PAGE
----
Many will argue that the advent of VoIP has introduced a new paradigm of business communications. While the solution might have been a bit rough around the edges in the early days, modern advancements to VoIP and internet services overall have helped pushed the platform into the mainstream, for many good reasons. First and foremost, VoIP is an absolute cost saver. A typical landline service is capable of some advanced functionality, but generally requires an extra cost to go along with it.

On the other hand, VoIP introduces some of these very advanced features, like call recording, auto attendants, advanced routing, and conference calling just to name a few. The main selling point of a VoIP solution is that any size business, even down to a small one-man entrepreneur, can gain access to a highly advanced and sophisticated phone system, enabling your business to establish the same image of professionalism as a massive Enterprise organization.

VoIP solutions are also inherently mobile, and flexible, two massive benefits that coincide a bit. Modern workers are generally on the go very often, and we all have devices in our pockets capable of connecting with the outside world. A VoIP solution utilizes the internet, and therefore is not tied down to desk phones hooked up to the physical network, enabling everyone to work on the go. Solutions are flexible not only in their usage, but in their scalability as well. If you need new users, simply contact your provider and sign up for a new plan, easy as that.

A Closing Gap in Call Quality

Without a doubt, two of the biggest advantages of utilizing a standard Landline service would be the guarantee of great call quality, with the reliability of the PSTN. When Business VoIP first arrived on the scene, complaints of poor call quality were all too common.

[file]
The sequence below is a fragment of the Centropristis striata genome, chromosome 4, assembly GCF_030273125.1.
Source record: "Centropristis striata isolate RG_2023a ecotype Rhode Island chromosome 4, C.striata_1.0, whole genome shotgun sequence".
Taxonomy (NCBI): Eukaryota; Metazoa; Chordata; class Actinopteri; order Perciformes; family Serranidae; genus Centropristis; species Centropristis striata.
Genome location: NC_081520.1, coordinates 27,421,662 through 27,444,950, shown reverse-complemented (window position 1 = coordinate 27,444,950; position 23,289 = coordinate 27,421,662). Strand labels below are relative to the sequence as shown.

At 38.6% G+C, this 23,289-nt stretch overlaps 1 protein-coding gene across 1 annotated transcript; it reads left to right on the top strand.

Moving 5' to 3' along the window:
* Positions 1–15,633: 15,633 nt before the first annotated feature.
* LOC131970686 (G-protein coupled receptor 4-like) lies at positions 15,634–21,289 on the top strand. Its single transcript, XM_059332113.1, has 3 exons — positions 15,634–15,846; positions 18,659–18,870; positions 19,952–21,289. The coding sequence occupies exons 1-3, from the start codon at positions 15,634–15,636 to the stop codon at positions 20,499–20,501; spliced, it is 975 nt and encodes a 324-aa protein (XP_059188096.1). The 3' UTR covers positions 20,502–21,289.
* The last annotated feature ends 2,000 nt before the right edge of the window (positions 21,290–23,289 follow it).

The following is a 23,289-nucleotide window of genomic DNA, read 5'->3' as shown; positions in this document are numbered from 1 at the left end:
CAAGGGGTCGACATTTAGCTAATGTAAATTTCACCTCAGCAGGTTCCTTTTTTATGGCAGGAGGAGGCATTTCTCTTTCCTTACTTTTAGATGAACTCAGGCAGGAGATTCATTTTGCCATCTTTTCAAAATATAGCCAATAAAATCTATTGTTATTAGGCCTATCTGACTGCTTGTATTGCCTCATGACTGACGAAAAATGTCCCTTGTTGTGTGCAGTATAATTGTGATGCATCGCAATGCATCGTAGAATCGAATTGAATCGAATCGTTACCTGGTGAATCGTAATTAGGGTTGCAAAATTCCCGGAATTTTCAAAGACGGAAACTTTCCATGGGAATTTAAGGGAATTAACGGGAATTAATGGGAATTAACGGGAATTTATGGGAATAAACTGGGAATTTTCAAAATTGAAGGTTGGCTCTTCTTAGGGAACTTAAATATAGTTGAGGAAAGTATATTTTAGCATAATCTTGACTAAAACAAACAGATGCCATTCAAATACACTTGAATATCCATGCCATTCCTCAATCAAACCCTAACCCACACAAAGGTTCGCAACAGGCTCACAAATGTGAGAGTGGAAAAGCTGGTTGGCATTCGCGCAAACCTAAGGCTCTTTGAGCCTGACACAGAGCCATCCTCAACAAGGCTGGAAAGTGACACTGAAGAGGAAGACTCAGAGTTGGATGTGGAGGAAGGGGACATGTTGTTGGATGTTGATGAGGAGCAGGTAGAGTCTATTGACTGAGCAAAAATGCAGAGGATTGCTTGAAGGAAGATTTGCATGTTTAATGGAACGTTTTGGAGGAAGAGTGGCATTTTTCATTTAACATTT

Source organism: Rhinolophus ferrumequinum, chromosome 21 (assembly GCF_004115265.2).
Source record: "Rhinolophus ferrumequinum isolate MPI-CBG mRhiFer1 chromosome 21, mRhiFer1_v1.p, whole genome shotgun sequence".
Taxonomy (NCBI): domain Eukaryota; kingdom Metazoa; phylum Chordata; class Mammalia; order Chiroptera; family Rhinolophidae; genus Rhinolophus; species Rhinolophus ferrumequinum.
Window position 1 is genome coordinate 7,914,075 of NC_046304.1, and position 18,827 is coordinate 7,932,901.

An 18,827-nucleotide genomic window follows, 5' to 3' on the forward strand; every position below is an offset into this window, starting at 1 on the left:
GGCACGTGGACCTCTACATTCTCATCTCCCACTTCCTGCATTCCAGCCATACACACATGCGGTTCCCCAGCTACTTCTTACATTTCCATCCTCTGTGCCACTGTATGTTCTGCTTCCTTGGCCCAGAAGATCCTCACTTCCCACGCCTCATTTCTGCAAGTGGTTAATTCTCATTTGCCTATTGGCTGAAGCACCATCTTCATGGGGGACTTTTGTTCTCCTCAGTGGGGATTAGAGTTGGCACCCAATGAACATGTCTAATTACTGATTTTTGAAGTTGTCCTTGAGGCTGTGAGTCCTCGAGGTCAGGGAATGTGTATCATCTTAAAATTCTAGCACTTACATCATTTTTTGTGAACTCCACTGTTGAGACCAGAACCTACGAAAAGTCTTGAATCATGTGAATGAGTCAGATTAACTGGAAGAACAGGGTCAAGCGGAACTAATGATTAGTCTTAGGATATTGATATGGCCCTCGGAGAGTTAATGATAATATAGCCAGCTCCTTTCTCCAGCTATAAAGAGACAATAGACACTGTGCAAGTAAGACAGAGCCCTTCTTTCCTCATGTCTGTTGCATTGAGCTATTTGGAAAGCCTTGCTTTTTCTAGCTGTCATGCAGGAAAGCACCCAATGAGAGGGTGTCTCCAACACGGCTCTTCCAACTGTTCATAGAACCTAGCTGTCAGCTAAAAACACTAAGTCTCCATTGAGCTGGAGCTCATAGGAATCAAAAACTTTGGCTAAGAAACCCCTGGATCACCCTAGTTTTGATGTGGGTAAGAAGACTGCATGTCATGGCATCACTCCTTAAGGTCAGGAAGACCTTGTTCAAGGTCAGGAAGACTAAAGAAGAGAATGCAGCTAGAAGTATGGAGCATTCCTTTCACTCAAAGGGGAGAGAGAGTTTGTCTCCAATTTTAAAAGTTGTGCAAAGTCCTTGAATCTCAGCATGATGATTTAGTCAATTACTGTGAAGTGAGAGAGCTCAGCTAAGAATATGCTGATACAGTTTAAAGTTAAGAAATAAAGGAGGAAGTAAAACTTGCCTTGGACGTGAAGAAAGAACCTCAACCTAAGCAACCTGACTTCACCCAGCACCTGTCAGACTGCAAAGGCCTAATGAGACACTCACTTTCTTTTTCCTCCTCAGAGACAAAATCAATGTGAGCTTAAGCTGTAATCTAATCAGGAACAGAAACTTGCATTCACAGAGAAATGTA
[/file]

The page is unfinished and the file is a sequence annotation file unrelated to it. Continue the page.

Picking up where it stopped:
Since VoIP is directly reliant on an internet connection, many early adopters would experience a degradation of quality and service when their internet connection experienced a heavy load.

However, as both VoIP and internet technology has continued to evolve over time, we have seen call quality issues of VoIP become a thing of the past. Still, there are some technical terms and concepts to be aware of to ensure the best experience possible. Let’s take a closer look at the quality difference between a Hosted Business telephony solution, and a typical Landline system.

Landlines Set the Bar High

Right off the bat, Landline solutions have become the standard expectation for the vast majority. Landline phone services have been utilized for decades, and never really experienced much issue in the way of quality. Turns out, the copper lines and connections that the PSTN utilizes are incredibly reliable, and systems that even expand internationally do not experience frequent interruptions or connection failures. After all, the PSTN has been around since 1878.

Since Landlines are solely running through this dedicated platform, there isn’t any extra overhead to worry about. The network doesn’t have to attempt to transfer call data, while simultaneously loading websites, supporting other business apps, and also buffering that video that Karen in accounting is trying to watch without anyone noticing.

Landline connections also have nearly perfect 100% uptime, and the network does not have a need for a secondary power source, or internet connection for that matter. As long as the physical phone cables and copper lines are in working condition, a Landline service should not experience any issues or interruptions.

In fact, it is still widely recommended that many businesses and even personal homes utilize a Landline connection in the case of an emergency. Even if power is lost, the phone lines will still connect and place calls with crystal clear quality.